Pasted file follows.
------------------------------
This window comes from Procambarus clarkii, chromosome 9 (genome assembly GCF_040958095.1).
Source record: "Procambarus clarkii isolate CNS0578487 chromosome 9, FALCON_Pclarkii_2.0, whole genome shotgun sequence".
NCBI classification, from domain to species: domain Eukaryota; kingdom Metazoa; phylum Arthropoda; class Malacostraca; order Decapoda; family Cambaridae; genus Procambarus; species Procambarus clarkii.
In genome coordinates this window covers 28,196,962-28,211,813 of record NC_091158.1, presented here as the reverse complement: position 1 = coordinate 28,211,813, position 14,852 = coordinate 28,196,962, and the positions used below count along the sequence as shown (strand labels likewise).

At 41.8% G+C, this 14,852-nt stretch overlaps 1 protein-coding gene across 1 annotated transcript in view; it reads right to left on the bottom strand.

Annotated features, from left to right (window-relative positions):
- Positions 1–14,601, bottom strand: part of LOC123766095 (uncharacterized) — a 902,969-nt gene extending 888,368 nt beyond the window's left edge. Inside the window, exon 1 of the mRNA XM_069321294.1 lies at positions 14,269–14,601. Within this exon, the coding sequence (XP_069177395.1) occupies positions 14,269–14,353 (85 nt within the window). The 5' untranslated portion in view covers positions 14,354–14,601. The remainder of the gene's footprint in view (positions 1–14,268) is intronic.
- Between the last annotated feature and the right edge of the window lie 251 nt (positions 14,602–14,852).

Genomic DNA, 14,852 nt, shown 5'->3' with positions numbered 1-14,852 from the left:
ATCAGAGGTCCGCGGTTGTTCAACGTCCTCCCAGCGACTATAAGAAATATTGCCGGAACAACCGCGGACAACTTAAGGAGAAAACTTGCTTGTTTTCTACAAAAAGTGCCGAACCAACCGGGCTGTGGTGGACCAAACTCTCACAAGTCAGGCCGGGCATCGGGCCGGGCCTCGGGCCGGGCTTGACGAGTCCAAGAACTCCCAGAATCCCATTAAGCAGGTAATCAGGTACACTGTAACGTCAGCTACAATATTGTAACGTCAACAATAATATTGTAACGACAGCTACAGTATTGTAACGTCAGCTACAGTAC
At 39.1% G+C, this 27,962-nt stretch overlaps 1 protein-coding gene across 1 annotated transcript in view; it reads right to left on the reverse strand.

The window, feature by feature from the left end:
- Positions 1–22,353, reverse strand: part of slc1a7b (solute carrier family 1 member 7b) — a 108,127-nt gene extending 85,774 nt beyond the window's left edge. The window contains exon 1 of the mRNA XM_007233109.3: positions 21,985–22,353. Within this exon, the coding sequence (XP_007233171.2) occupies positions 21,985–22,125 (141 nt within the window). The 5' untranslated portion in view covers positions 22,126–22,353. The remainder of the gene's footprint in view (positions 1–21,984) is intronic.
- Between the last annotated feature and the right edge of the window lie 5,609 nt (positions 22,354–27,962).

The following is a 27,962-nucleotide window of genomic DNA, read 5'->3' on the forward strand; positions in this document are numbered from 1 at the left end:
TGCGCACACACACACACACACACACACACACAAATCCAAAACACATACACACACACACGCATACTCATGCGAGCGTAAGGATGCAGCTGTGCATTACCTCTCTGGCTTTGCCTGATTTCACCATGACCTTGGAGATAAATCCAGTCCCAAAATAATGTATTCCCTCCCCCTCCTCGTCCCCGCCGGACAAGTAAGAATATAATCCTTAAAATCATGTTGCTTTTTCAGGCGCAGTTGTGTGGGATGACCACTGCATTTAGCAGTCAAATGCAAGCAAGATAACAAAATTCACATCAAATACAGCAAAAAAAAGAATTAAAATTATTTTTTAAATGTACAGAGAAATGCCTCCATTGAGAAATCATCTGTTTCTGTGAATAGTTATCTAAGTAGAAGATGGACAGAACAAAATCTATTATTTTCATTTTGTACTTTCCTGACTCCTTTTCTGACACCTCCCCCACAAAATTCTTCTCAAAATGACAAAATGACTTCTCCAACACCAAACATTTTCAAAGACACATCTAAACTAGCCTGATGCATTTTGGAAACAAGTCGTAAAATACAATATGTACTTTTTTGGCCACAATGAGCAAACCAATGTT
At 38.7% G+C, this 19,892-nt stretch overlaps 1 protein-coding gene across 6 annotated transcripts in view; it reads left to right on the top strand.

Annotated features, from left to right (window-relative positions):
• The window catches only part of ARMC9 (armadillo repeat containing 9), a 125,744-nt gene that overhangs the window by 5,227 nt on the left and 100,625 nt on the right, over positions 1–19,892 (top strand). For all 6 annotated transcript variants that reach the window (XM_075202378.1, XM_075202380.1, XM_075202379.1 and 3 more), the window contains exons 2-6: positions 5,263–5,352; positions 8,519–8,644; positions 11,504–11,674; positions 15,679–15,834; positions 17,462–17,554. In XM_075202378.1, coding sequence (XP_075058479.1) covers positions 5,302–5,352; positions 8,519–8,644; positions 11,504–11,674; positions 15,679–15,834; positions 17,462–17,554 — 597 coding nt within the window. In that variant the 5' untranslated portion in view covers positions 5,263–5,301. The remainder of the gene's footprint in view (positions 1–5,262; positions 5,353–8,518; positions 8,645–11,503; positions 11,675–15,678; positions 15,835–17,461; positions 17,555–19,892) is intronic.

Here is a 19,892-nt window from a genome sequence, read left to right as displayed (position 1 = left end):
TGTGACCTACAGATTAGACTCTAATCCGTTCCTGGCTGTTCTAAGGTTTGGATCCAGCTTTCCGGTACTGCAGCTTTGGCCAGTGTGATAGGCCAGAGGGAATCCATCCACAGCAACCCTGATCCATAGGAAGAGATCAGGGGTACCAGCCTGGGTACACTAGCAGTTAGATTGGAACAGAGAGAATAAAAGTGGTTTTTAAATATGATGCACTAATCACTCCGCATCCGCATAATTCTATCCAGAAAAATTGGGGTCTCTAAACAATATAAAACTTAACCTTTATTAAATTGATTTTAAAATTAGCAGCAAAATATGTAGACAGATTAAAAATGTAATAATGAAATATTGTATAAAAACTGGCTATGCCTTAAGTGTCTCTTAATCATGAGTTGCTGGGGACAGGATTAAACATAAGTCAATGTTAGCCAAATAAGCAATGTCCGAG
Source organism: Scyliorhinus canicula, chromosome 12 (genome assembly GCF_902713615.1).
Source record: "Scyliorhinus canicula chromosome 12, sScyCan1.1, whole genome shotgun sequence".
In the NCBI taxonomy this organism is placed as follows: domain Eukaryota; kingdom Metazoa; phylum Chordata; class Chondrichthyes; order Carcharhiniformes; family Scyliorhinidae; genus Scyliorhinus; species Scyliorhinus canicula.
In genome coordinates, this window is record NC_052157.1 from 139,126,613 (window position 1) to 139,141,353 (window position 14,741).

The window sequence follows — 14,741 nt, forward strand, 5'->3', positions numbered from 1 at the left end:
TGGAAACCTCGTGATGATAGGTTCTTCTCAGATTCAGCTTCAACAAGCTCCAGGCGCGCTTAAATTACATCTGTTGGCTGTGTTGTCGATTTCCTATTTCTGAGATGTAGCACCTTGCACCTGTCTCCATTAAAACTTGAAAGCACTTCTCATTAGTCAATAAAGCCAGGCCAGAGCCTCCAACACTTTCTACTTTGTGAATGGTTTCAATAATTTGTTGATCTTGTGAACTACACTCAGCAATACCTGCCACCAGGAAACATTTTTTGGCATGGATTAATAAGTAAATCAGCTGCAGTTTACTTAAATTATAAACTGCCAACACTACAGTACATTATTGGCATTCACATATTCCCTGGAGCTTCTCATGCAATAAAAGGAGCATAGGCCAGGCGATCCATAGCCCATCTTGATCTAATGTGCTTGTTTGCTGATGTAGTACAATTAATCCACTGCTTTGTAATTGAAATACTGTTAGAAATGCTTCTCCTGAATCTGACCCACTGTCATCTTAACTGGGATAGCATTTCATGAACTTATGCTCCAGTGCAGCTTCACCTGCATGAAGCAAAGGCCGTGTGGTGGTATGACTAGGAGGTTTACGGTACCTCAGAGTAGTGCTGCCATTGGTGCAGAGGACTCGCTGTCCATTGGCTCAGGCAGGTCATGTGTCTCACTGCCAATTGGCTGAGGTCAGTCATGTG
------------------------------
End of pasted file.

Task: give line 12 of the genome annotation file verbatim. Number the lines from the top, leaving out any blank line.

The window, feature by feature from the left end: